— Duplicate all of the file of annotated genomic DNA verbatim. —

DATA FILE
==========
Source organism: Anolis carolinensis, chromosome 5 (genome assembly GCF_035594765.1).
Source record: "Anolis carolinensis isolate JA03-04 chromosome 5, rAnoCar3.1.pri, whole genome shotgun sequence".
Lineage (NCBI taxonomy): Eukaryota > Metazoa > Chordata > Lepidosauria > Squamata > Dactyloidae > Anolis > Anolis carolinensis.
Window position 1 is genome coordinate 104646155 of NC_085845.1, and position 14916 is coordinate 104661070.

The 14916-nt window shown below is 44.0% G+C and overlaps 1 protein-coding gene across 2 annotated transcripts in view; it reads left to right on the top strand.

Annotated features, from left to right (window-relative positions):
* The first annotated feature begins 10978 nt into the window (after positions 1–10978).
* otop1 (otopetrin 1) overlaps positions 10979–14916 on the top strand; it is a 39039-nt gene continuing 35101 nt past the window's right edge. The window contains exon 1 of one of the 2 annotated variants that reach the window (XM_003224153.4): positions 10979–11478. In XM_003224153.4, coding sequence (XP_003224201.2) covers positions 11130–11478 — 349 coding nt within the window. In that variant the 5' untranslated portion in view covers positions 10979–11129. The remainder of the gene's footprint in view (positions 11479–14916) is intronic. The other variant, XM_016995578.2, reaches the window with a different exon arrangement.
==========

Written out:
Source organism: Anolis carolinensis, chromosome 5 (genome assembly GCF_035594765.1).
Source record: "Anolis carolinensis isolate JA03-04 chromosome 5, rAnoCar3.1.pri, whole genome shotgun sequence".
Lineage (NCBI taxonomy): Eukaryota > Metazoa > Chordata > Lepidosauria > Squamata > Dactyloidae > Anolis > Anolis carolinensis.
Window position 1 is genome coordinate 104646155 of NC_085845.1, and position 14916 is coordinate 104661070.

The 14916-nt window shown below is 44.0% G+C and overlaps 1 protein-coding gene across 2 annotated transcripts in view; it reads left to right on the top strand.

Annotated features, from left to right (window-relative positions):
* The first annotated feature begins 10978 nt into the window (after positions 1–10978).
* otop1 (otopetrin 1) overlaps positions 10979–14916 on the top strand; it is a 39039-nt gene continuing 35101 nt past the window's right edge. The window contains exon 1 of one of the 2 annotated variants that reach the window (XM_003224153.4): positions 10979–11478. In XM_003224153.4, coding sequence (XP_003224201.2) covers positions 11130–11478 — 349 coding nt within the window. In that variant the 5' untranslated portion in view covers positions 10979–11129. The remainder of the gene's footprint in view (positions 11479–14916) is intronic. The other variant, XM_016995578.2, reaches the window with a different exon arrangement.